Bus Driver Arrested For Crash Death

This past Tuesday, I wrote about Carol Bell, the elderly woman who was struck & killed by a NYC Transit bus in the early morning hours that was headed back to the East New York Depot. I opined that I was very curious about the investigation as I found it hard to believe the driver could have zero clue he hit an actual person.

Not long after, not only was the driver identified but arrested. Here is more on the 48 year old Paul Roper being arrested via a NY1 News report:

An MTA bus driver was arraigned Wednesday for his alleged involvement in a deadly hit and run in Brooklyn.

The 48-year-old Paul Roper is being held on $25,000 bond after police say he struck 70-year-old Carol Bell.

Surveillance video from NBC shows the moments right before Bell was hit crossing at Sackman and Fulton streets in Cypress Hills Tuesday morning.

After hitting Bell, police say Roper did not stop, and kept driving towards a bus depot in East New York.

Bell’s daughter says she wants answers as to how Roper didn’t see her mother crossing the street.

“I’ve seen the google, I’ve seen the news,” said Alisa Bell. “You are not going to tell me that you didn’t see my mom, white Caucasian, bright green sweater with a walker. But you hit her and you keep on going? Where she was dismangled. ”

Roper’s wife says he was unaware he hit anyone until after he was questioned at the depot.

That’s where blood was found on the wheels of the bus.

“He didn’t mean to do it,” said Sonia Roper. “He didn’t mean to do it. Because he’s not that type of guy. I know for a fact he didn’t see that lady because he would have stopped it. And if he knew that was a person I know he wouldn’t have pulled off. If he saw the lady in front of him he would have stopped the bus.”

Roper faces charges that include leaving the scene of an accident and failing to yield to a pedestrian with the right of way.

He’s been a bus driver for 15 years.

The MTA has suspended Roper without pay.

It is so hard to picture how this all went down. On one hand, loved ones can’t understand how she could not be seen based on what she was wearing. Yet on the other side, we have the claim that Paul would never do such a thing. So which side is closer to the reality? We might not never know.

Regardless of which side is, the sad reality is this tragedy will never be forgotten.

xoxo Transit Blogger

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FASTRACK Returns To A & C In Manhattan

MTA NYC Transit’s FASTRACK program will be returning to the A Train & C Train in Manhattan next week. Here are the details:

MTA New York City Transit brings FASTRACK to the AC lines in upper Manhattan for two consecutive weeks. Beginning Monday, November 9, from 10 p.m. to 5 a.m., for four consecutive weeknights, and from Monday, November 16, to early morning Friday, November 20, A trains are suspended in both directions between 168 St and Inwood-207 St. 1 trains, Special M4 buses and free shuttle buses provide alternate service. C service will end early each night.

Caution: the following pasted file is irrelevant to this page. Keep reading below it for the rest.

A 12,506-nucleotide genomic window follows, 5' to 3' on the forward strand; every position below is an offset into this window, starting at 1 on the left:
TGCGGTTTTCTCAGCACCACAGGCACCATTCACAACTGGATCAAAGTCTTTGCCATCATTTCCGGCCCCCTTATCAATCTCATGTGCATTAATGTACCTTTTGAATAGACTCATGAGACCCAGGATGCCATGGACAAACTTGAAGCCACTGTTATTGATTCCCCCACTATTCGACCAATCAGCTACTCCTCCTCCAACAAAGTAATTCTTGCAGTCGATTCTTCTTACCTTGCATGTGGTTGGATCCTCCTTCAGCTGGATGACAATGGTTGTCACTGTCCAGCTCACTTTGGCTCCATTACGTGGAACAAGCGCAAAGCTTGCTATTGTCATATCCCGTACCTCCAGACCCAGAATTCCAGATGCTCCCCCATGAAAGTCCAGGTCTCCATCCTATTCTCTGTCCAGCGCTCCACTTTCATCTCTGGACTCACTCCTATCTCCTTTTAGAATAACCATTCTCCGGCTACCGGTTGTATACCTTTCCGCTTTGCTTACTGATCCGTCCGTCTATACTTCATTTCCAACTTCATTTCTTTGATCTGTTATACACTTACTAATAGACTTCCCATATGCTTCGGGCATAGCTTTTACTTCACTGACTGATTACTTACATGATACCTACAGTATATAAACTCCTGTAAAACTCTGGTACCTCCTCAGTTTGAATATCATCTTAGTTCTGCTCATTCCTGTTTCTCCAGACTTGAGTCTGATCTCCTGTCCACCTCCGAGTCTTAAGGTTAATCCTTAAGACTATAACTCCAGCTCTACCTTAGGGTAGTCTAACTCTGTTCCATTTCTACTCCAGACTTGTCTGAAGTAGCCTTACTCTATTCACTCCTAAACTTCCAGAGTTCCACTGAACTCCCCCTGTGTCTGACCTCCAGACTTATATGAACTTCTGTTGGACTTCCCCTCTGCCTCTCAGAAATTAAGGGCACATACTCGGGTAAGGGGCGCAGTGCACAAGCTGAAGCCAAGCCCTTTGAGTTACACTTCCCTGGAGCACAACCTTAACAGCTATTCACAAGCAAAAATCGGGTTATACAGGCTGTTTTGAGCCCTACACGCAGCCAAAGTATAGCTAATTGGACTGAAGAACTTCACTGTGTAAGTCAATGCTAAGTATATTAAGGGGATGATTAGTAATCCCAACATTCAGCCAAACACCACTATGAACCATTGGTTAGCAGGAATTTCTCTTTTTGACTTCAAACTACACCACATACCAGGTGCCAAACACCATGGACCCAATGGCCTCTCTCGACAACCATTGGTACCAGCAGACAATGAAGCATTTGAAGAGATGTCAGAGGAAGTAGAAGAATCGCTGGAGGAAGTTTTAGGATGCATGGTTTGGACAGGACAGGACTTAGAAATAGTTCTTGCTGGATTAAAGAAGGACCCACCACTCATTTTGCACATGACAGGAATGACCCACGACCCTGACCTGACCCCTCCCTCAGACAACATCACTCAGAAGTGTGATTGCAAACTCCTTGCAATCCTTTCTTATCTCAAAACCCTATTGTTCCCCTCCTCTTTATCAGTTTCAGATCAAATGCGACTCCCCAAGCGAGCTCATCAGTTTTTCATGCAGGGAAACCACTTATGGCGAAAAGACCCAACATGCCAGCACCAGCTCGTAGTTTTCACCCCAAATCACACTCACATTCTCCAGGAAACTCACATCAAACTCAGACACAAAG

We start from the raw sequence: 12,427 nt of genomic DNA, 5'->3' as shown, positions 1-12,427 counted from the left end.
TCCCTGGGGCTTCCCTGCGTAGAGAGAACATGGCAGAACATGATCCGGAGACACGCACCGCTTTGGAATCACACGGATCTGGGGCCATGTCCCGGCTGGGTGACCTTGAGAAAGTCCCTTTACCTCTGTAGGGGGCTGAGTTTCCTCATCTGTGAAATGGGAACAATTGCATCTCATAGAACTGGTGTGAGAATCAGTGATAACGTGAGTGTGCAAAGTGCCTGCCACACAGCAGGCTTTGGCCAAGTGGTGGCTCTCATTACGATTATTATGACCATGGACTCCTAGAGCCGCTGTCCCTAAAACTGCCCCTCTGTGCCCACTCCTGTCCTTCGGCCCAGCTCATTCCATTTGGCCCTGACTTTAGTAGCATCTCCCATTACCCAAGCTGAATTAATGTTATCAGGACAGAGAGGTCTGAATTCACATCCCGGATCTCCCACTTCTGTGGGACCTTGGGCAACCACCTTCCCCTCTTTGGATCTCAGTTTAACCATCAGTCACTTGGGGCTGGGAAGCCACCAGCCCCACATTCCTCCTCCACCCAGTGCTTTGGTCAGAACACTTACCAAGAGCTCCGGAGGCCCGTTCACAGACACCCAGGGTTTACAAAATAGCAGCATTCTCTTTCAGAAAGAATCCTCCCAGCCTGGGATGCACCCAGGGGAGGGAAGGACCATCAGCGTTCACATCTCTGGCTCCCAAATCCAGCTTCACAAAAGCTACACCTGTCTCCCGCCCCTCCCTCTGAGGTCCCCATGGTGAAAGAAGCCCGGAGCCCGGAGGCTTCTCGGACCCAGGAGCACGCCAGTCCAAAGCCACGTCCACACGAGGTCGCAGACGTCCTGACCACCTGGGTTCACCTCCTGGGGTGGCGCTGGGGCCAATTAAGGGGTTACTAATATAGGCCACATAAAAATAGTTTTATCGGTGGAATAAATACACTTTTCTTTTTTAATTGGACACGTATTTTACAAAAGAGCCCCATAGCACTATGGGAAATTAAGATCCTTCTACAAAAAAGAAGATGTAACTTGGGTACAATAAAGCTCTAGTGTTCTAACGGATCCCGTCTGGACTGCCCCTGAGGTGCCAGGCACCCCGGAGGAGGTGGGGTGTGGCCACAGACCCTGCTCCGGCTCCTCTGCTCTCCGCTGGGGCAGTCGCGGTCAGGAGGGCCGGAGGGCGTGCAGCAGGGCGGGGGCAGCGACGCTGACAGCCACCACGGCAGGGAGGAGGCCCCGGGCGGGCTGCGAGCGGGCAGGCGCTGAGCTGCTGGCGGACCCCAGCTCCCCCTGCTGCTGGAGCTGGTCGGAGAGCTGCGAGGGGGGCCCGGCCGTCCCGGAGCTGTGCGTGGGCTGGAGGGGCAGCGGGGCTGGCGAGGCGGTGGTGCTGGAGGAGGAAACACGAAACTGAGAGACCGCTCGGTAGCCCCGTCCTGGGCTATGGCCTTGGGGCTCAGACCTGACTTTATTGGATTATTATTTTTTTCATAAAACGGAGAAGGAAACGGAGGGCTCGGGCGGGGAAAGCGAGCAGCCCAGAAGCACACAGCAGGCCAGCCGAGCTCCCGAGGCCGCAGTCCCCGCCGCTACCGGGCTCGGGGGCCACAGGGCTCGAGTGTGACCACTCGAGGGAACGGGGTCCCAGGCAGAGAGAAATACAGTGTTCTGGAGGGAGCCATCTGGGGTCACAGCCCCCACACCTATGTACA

Travel alternatives:

• Free shuttle buses operate on Broadway between 168 St and Inwood-207 St, stopping at 175 St, 181 St, 190 St, and Dyckman St.

• Free shuttle buses run between the Dyckman St A and 1 stations.

• For service to/from A stations at Inwood-207 St and Dyckman St, use nearby 1 stations instead, or free shuttle buses.

• For service to/from A stations at 190 St, 181 St, and 175 St, use the 1 or take special M4 buses instead.

• Transfer between A and 1 trains special M4 and free shuttle buses at the 168 St station.

• A local service at C stations will begin early each night.

Joseph Leader, Senior Vice President for the Department of Subways, said, “FASTRACK has proven to have a significant impact on decreasing delays – both in terms of consolidating maintenance forces in a concentrated area and in terms of proactive maintenance that improves service delivery.”

FASTRACK has been designed around the careful determination that there is adequate alternate means of transportation, including enhanced services along some bus lines during work periods. Alternative transportation options will be detailed in announcements and posters on trains, in stations and on selected buses; brochures will be available in both English and Spanish. Information on this FASTRACK is available on the web at http://web.mta.info/nyct/service/fastrack_A.htm

xoxo Transit Blogger

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MTA Chairman Statement On Capital Program

With the media & local officials all over the MTA about the $1 billion cut for the second phase of the Second Avenue Subway project from the recently approved 2015-2019 Capital Program, MTA Chairman & CEO Thomas F. Prendergast has released the following statement: